Lee Price

The American artist reflects on her series exploring the sacrificing characteristics of conditioned feminine nature

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American artist Lee Price paints photographs of women and food. Working with her photographer Tom Moore, the images are painstakingly reproduced using oil on linen canvas’ to create a soft milky tenderness to a series of works exploring the deeper aspects of feminine nature. In this line of work, Lee develops her ideas by focusing on the nurturing traits conditioned in women to look after the needs of others before tending to their own. Continuing her observation of feminine conditions through this singular technique, Lee talked to Dazed Digital about the process…

Dazed Digital: How did you begin painting?
Lee Price: For as long as I can remember I’ve been drawn to making art. Even in kindergarten I knew that I wanted to grow up and do something in that field. My mother was a high school art teacher and I’m sure that had some influence on me. I started art school as an illustration major then switched to painting after the first year. I’ve been painting ever since.

DD: What materials do you use and why?
Lee Price: I use oil paint and rarely any medium. I like the thickness of the straight paint. On occasion I use a touch of linseed, primarily if I’m glazing (which lately, is almost never). I work on primed linen.  I’ve been asked why I use oil paint before and I can’t come up with a better answer than I just wouldn’t think to use anything else.  

DD: How would you describe your work?
Lee Price: My paintings are self-portraits. In most of my paintings, what I want to get across is a sense of distraction. How we grasp for things that distract us from being present when the present is too uncomfortable for us to sit with. How this "checking out" (or compulsion) often creates more harm than if we had just sat with the discomfort in the first place. I think the best ones show not only the negative aspects of this behavior but also the comfort that's found in doing it... and the absurdity of it.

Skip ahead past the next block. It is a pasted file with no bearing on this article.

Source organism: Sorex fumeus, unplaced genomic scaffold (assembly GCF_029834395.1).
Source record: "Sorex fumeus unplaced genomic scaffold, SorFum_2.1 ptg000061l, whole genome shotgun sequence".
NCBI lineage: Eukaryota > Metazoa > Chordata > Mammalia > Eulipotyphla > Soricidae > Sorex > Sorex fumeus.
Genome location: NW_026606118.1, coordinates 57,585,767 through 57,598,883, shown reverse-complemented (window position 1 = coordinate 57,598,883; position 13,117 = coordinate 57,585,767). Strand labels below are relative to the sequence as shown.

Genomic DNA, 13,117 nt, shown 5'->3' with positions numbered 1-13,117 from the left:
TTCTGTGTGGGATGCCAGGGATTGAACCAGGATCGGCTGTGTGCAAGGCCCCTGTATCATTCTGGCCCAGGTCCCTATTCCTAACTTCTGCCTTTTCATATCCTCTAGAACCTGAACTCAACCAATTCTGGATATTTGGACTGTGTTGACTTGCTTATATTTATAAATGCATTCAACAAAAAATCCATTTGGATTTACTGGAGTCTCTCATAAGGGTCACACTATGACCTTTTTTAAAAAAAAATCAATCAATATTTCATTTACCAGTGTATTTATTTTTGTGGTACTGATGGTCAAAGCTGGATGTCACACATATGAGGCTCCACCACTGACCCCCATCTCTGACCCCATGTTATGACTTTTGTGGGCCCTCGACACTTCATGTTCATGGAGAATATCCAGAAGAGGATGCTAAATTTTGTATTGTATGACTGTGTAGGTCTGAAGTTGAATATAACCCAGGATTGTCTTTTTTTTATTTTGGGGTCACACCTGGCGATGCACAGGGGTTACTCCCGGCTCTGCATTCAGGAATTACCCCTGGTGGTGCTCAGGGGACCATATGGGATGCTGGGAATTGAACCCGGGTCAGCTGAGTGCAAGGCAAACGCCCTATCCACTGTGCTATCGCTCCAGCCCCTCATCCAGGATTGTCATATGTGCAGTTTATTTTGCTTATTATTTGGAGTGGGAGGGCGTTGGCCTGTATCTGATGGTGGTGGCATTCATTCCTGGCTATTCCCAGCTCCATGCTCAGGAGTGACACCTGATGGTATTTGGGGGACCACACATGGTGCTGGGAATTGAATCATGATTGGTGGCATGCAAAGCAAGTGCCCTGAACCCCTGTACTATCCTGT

In regard to women/food issues, I think that many women are brought up, both through our immediate families and through society, to nurture others at the expense of our own needs. We hide our appetites, not just for food but in many areas of our lives, and then consume in secret.  In some of my most recent works the women seem to be coming out of the closet, eyeing the viewer - not censoring their hunger.

DD: What motivates you?
Lee Price: My ideas.  I think that is what all art is about. You have something to say and you’ve learned a way of saying it and you feel like you HAVE to say it.  One of my favorite quotes is “the more person, the more universal”. So I have an idea that seems so personally important. What I’ve found is that I put it out there and so many others resonate with it. It’s a way of connecting with people.

DD: What are you working on at the moment?
Lee Price: I have been working on a new body of work for an upcoming exhibit at Evoke Contemporary gallery in Santa Fe, New Mexico. It’s a continuation of the women/food theme. However, I recently came across photographer Carla Van De Puttalaar’s Cranach series. It’s a series of full-length female nudes. The women are set against a black background and seem to be floating. It completely captivated me and has inspired me to begin a group of paintings of female nudes that are not self-portraits. I’ve always had trouble painting other women so I’m interested to see how this will work out.

DD: What do you do when you’re not painting?
Lee Price: At the moment, I’m spending 70+ hours a week in my studio. It doesn’t leave much down time. However, I live in the Hudson Valley which is surrounded by the most beautiful mountains.  My favorite thing to do in my off time is to hike. Many of the trails have steep ascends so within 20 or 30 minutes you have a spectacular view of the Hudson River Valley. Not surprisingly, my second favorite thing to do is cook…

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